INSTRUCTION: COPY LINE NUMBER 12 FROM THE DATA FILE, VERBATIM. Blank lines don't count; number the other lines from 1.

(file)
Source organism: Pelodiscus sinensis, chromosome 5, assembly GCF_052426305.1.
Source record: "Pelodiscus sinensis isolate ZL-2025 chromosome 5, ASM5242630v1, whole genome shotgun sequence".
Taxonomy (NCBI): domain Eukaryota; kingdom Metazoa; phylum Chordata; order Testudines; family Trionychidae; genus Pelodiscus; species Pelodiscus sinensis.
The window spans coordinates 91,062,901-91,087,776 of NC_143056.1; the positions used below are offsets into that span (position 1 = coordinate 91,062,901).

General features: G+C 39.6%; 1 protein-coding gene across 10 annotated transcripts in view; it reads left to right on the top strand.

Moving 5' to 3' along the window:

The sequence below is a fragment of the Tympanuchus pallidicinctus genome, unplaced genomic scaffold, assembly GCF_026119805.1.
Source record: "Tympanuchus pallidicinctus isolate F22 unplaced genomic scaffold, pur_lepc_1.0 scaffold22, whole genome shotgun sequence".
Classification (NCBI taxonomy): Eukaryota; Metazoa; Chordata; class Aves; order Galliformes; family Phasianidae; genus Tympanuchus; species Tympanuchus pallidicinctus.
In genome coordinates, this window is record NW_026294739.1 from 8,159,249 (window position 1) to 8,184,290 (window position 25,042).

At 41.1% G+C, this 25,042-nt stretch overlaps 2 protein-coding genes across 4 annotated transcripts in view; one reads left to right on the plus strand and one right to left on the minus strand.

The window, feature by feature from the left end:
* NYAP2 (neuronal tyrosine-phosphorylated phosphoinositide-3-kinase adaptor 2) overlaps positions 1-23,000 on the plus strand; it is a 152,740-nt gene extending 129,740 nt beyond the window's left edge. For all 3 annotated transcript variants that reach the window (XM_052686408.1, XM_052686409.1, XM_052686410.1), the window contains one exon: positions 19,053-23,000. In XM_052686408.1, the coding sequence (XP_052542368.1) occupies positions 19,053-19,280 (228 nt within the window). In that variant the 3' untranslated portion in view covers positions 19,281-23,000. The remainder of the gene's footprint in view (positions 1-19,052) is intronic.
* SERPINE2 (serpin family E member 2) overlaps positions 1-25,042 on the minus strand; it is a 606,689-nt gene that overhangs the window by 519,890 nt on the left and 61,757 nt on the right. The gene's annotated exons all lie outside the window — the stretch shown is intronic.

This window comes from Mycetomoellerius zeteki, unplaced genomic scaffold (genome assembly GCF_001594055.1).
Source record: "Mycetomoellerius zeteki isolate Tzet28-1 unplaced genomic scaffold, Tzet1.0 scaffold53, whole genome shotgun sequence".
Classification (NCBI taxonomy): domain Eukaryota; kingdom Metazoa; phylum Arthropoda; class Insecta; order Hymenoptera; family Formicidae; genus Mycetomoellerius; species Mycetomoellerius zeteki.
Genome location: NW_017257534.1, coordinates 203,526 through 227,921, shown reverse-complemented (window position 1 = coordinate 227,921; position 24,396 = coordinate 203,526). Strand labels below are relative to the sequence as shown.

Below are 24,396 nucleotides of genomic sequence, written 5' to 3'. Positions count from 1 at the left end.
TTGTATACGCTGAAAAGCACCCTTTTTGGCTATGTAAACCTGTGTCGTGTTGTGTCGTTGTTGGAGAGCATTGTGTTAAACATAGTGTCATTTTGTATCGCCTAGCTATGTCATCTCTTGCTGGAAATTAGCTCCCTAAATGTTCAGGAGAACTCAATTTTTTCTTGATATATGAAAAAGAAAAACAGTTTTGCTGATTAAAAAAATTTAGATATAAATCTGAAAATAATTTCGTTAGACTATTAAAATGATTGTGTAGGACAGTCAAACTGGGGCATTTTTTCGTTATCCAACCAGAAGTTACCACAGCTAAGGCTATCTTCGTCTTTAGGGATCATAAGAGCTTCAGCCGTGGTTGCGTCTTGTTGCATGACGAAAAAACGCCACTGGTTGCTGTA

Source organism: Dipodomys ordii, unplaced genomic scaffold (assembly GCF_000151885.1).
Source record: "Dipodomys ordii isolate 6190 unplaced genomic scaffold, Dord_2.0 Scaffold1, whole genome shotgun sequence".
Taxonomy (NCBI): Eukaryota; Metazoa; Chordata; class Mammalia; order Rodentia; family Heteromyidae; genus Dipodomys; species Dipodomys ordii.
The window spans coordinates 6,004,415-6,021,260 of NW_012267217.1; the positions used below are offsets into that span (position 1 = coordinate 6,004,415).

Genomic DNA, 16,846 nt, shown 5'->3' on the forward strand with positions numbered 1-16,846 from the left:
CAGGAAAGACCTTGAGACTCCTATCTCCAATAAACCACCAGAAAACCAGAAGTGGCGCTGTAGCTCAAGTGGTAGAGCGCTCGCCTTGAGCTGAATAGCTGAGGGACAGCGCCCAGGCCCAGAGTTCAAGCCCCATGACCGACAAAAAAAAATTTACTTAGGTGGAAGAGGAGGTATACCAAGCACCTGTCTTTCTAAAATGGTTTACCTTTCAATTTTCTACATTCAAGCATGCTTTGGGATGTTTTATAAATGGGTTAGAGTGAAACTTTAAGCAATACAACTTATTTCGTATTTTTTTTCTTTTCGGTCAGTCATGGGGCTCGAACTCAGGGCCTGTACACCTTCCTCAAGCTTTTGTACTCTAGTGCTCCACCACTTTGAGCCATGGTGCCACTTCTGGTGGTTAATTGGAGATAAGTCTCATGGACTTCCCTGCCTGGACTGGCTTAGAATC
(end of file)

The window, feature by feature from the left end: